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  • Anal Sphincterotomy

    (Sphincterectomy, Anal; Surgery for Anal Fissures; Lateral Internal Sphincterotomy; LIS)

    Definition

    This is a procedure to treat anal fissures. An anal fissure is a painful tear in the lining of the anus. The anus is the opening through which stool passes from the body. Tears generally occur just inside the opening.
    Anal Fissure
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    Reasons for Procedure

    Muscle spasms in the rectum can prevent fissures from healing. A sphincterotomy relieves these muscle spasms. Anal fissures often heal by taking certain steps, such as:
    • Eating a High-fiber diets
    • Drinking plenty of fluids
    • Using stool softeners
    • Taking warm baths
    • Using topical medicines (applied to the skin)
    When these do not work, a sphincterotomy may be done. This procedure allows the fissure to heal and decreases pain and spasms. It is usually very effective. Pain will begin to go away within a few days.

    Possible Complications

    Complications are rare. But, no procedure is completely free of risk. If you are planning to have a sphincterotomy, your doctor will review a list of possible complications, including:
    • Leakage of gas or stool from the rectum
    • Adverse reaction to anesthesia (eg, light-headedness, low blood pressure, wheezing)
    • Infection
    • Bleeding
    • Abscess or fistula formation
    Factors that may increase the risk of complications include:
    Discuss these risks with your doctor before the procedure.

    What to Expect

    Prior to Procedure

    Before surgery, your doctor may do the following determine the extent of your fissure:
    • Physical exam and health history
    • Digital rectal exam—The doctor inserts a lubricated finger into the anus and feels for lumps or abnormalities.
    • Anoscopy—A tool is inserted in the anus to allow the doctor to examine the anal canal.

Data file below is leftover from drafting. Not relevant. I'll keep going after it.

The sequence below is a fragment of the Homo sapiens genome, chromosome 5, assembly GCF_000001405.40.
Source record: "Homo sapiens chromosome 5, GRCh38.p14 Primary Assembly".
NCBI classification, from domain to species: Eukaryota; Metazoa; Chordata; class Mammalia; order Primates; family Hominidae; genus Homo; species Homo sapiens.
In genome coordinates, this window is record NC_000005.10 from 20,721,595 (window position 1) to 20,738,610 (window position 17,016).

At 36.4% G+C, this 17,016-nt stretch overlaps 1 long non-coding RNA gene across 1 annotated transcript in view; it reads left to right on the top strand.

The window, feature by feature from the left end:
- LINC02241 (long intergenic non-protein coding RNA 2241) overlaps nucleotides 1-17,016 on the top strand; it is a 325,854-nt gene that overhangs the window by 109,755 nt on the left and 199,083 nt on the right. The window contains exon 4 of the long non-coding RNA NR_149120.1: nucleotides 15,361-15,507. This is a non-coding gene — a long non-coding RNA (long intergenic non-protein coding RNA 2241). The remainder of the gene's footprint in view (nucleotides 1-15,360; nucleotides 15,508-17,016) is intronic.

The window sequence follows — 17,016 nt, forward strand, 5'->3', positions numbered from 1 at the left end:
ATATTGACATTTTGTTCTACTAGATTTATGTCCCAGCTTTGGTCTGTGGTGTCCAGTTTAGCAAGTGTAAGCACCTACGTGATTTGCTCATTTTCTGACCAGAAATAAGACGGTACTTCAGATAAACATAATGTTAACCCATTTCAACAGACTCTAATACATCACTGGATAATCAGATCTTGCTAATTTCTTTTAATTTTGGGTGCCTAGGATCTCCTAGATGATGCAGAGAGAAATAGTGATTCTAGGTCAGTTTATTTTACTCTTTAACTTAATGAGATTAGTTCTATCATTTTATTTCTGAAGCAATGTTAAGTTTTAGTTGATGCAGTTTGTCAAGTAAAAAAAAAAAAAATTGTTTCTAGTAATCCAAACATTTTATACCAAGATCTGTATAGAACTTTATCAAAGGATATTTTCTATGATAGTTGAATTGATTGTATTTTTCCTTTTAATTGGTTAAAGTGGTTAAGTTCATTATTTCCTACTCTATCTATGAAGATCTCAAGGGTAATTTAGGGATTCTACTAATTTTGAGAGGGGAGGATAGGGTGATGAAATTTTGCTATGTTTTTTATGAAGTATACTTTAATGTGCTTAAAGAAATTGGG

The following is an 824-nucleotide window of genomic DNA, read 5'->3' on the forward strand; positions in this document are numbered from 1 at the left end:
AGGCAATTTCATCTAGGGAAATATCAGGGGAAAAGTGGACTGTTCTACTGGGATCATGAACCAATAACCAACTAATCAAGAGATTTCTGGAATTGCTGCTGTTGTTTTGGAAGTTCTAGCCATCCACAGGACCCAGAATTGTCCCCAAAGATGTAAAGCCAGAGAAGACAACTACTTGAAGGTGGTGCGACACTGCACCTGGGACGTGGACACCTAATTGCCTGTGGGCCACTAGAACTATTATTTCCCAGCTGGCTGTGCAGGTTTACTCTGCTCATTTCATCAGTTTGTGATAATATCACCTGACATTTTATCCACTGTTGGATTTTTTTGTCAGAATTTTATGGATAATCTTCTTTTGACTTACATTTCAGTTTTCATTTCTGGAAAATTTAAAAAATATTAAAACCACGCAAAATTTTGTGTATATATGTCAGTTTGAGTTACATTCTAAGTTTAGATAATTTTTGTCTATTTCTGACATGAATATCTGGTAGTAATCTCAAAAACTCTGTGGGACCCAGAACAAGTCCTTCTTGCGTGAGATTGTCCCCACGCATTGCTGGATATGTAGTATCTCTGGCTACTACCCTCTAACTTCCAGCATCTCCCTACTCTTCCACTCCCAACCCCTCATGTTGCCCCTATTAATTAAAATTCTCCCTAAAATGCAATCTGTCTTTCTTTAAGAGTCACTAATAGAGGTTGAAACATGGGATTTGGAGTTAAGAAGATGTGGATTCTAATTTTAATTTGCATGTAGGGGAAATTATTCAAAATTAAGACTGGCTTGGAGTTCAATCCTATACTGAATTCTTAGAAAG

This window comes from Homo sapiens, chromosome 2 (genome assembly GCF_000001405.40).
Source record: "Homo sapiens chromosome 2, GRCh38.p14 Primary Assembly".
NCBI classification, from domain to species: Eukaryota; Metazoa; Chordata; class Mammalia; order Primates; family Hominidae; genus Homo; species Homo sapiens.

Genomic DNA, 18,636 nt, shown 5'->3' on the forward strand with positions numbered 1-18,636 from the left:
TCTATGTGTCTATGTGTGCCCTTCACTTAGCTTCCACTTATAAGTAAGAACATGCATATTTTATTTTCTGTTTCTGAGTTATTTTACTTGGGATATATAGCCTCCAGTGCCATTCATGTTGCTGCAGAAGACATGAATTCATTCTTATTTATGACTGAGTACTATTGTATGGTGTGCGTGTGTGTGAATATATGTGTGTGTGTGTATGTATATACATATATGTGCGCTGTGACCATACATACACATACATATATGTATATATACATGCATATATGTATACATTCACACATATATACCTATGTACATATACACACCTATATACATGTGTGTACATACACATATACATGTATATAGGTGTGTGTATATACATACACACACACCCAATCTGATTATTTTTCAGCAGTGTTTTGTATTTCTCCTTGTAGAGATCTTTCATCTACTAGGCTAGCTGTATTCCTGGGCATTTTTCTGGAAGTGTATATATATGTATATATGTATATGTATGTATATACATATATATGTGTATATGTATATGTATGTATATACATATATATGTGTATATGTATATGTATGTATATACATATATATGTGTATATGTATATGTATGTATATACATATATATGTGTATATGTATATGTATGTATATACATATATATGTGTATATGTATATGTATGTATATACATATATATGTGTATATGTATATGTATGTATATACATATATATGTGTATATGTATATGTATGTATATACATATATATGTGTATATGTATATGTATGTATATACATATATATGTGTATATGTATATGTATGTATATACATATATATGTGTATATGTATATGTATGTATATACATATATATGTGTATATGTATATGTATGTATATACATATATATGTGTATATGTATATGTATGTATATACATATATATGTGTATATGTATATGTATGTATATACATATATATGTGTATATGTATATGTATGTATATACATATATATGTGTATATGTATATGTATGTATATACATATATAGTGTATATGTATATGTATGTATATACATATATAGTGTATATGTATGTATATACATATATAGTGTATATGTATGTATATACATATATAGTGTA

In the days leading up to the surgery, your doctor may:
    • Ask you to take steps to clean out your bowels. The day before the surgery:
      • Eat a light breakfast and lunch.
      • Drink clear liquids only after lunch. Clear liquids include items such as water, broth, juices without pulp, popsicles, and clear Jell-O. Talk to your doctor about which liquids are allowed.
      The night before surgery:
      • Do not eat or drink after midnight the night.
    • You may also be asked to give yourself an enema to help clean out your bowel. This is a fluid that is introduced into the rectum to stimulate bowel movements.
    You should also talk to your doctor about your medicines, herbs, and dietary supplements. You may be asked to stop taking some medicines up to one week before the procedure, like:
    • Aspirin and other nonsteroidal anti-inflammatory drugs (eg, ibuprofen , naproxen )
    • Blood-thinning drugs, such as warfarin (Coumadin)
    • Anti-platelet drugs, such as clopidogrel (Plavix)

    Anesthesia

    Depending on which option is best for you, your doctor may give you:
    • Local anesthesia—This will only numb the rectal area.
    • General anesthesia —You will be asleep during the surgery.

    Description of Procedure

    If there are any skin tags near the fissure, they will be removed. Next, the doctor will carefully make a cut on the anal sphincter muscle. This will relax the sphincter and allow it to stretch, taking pressure off the fissure. The doctor will put a dressing into your anus to stop the bleeding.

    How Long Will It Take?

    Less than one hour

    How Much Will It Hurt?

    During the procedure, pain will be managed with a general or local anesthetic. The pain from your fissures will begin to go away in a few days. Your doctor may prescribe pain medicine to help you feel more comfortable.

    Post-procedure Care